The Central Board of Indirect Taxes and Customs (CBIC) has rationalised GST refund provisions, including giving option to taxpayers to withdraw application. It has amended Goods and Services Tax (GST) rules and has excluded the time period from date of filing of refund application to date of issuance of deficiency memo by the officer from the overall time limit to file refund application.
Dhruva Advisors LLP Niraj Bagri said many GST refund applications were returned on the grounds of deficiency seeking the company to file a fresh application. The filing of a rectified refund application was treated as a new refund application. "In several instances, though the original refund application was filed within the time limit of 2 years, the department has been considering the date of rectified refund application as the relevant date resulting in rejections on the ground of breach of time limits.
"CBIC has put rest to this controversy, by amending the rule, and providing that the time period from the date of filing of original refund application till the time the deficiency letter is issued, will be excluded for determining the two-year period," Bagri said. Athena Law Associates Partner Pawan Arora said now refund application can be withdrawn at any time prior to issuance of provisional/ final refund order or refund payment/ withhold/ rejection order.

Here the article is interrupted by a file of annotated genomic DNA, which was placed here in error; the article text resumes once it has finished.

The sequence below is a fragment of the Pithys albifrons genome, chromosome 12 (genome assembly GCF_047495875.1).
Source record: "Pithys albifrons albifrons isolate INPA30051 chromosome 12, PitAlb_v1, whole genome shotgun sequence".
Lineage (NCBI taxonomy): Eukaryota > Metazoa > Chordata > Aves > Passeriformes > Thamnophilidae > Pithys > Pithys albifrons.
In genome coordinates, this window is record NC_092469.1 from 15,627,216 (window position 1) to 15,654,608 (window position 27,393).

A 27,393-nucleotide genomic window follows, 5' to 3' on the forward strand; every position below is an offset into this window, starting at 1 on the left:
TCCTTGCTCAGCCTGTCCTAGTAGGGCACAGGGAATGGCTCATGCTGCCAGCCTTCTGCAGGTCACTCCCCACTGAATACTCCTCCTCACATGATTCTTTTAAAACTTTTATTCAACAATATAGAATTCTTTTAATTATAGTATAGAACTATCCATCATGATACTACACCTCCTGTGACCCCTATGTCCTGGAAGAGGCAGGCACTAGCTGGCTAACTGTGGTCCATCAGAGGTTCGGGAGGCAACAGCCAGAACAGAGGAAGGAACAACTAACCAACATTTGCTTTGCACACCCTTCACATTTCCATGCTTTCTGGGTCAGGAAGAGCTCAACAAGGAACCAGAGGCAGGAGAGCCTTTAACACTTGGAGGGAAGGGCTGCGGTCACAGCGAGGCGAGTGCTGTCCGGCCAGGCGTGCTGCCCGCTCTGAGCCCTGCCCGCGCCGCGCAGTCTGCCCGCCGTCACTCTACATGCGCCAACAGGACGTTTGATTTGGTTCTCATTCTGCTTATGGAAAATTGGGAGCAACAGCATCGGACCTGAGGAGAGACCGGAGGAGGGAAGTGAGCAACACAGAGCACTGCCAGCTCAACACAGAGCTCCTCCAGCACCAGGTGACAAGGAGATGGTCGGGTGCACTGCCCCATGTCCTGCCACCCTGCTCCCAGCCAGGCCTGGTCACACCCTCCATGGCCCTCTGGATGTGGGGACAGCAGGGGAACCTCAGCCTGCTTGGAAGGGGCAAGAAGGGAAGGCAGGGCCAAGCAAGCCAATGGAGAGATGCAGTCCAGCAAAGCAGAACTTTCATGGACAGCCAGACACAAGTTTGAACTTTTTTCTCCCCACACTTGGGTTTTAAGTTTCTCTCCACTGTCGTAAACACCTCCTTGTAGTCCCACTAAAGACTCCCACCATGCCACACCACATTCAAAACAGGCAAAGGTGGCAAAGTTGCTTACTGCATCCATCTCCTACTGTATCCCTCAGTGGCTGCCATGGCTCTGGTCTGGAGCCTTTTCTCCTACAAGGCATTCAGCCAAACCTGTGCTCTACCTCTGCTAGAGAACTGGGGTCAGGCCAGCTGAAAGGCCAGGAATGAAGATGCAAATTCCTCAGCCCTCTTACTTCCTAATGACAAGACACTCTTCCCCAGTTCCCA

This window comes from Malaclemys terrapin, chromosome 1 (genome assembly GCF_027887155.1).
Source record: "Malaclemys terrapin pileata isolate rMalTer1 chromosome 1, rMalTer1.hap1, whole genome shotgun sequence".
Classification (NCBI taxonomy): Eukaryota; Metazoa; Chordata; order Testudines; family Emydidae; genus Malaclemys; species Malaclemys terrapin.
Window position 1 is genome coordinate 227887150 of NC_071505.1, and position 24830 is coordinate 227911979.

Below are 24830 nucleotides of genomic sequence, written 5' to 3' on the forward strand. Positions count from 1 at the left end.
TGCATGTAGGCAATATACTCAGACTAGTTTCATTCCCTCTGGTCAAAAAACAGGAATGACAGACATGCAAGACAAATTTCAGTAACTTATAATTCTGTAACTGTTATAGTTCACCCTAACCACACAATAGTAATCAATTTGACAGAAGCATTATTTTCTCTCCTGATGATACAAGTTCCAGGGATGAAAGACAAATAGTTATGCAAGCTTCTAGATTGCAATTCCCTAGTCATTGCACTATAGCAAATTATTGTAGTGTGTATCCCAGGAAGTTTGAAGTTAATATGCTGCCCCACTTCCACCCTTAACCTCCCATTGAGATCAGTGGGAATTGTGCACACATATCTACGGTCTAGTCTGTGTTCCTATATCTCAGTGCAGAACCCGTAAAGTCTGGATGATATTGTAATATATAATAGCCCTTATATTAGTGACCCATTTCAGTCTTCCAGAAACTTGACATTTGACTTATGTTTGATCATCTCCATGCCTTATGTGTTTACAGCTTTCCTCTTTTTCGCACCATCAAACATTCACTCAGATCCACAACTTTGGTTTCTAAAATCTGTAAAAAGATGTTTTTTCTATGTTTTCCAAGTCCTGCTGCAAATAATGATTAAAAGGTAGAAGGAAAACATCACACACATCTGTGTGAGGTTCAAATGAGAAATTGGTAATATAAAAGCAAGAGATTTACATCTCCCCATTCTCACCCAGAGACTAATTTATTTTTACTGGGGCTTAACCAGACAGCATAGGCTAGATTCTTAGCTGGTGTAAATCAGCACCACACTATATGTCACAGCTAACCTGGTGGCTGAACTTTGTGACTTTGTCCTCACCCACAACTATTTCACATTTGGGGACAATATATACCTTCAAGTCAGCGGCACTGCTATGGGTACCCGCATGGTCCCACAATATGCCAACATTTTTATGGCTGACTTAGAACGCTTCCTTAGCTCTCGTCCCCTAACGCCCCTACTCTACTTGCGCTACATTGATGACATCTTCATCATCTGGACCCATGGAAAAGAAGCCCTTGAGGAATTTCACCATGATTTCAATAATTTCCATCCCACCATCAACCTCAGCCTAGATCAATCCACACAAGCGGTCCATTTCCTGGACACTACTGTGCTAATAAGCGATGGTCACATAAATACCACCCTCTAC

Also, the amendments in refund rules have resolved the biggest dispute regarding time limit of fresh filing of refund application after receipt of deficiency notice.
"Now, the time period up to date of communication of deficiency notice shall not be counted in the two years limitation for fresh refund application. In my view it should be given retrospective effect to dispose of the pending litigations on this issue before the courts," Arora added.
EY Tax Partner Abhishek Jain welcomed the amendments, saying they were awaited and advocated by the industry players for a long time.
AMRG & Associates Senior Partner Rajat Mohan said changes in the rules would help numerous taxpayers, including exporters. Current amendments to GST rules will also empower taxpayers to withdraw the GST refund application to correct any clerical mistakes that may have crept in.
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